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Pharmacogenomics. 2014 Dec;15(16):1973-83. doi: 10.2217/pgs.14.153.

Genotype and risk of major bleeding during warfarin treatment.

Author information

1
Division of Clinical Pharmacology, Department of Medicine, Vanderbilt University School of Medicine, Nashville, TN, USA.

Abstract

AIM:

To determine whether genetic variants associated with warfarin dose variability were associated with increased risk of major bleeding during warfarin therapy.

MATERIALS & METHODS:

Using Vanderbilt's DNA biobank we compared the prevalence of CYP2C9, VKORC1 and CYP4F2 variants in 250 cases with major bleeding and 259 controls during warfarin therapy.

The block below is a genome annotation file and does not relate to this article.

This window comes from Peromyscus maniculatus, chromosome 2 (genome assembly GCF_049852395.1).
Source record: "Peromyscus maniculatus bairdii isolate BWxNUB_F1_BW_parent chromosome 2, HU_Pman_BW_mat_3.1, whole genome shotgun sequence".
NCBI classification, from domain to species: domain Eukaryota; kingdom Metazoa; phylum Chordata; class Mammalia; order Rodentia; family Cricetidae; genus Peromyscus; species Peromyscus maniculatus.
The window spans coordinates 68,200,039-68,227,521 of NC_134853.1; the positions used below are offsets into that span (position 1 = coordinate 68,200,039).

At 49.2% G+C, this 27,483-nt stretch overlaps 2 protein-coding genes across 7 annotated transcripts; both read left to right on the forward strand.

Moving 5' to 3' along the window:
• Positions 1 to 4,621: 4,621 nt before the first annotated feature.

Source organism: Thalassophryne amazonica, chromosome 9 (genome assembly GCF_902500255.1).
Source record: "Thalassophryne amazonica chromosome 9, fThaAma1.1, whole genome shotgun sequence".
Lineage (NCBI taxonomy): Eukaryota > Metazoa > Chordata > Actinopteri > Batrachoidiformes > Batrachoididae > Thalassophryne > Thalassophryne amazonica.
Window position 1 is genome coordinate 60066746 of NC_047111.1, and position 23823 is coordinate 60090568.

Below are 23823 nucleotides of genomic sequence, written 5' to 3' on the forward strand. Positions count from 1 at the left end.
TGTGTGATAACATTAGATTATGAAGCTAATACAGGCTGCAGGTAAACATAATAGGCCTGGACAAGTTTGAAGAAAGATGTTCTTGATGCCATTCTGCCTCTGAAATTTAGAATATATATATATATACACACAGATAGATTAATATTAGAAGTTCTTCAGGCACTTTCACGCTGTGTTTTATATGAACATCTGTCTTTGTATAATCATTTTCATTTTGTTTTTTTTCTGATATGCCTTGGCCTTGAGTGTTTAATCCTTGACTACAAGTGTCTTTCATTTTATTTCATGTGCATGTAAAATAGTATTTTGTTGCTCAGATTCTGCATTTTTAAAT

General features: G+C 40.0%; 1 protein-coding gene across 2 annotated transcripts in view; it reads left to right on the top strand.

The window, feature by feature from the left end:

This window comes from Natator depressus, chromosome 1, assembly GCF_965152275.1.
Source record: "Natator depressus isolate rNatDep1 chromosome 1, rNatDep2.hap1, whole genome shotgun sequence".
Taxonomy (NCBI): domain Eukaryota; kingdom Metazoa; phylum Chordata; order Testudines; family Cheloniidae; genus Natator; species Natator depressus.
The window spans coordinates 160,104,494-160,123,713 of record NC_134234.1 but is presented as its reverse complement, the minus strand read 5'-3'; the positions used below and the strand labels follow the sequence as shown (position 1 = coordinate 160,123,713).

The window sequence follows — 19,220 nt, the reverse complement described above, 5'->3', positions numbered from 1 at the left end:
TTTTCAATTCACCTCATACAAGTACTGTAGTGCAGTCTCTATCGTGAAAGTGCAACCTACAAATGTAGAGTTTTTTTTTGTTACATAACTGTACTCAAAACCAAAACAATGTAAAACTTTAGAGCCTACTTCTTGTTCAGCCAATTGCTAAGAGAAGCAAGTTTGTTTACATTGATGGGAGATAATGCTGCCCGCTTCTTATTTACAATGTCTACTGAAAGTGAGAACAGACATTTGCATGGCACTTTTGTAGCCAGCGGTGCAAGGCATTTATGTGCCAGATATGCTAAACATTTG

RESULTS:

CYP2C9*3 was the only allele that differed significantly among cases (14.2%) and controls (7.8%; p = 0.022). In the 214 (85.6%) cases with a major bleed 30 or more days after warfarin initiation, CYP2C9*3 was the only variant associated with bleeding (adjusted odds ratio: 2.05; 95% CI: 1.04, 4.04).

CONCLUSION:

The CYP2C9*3 allele may double the risk of major bleeding among patients taking warfarin for 30 or more days.

KEYWORDS:

CYP2C9; CYP4F2; VKORC1; pharmacogenetics; risk of major bleeding; warfarin

PMID:
25521356
PMCID:
PMC4304738
DOI:
10.2217/pgs.14.153
[Indexed for MEDLINE]
Free PMC Article

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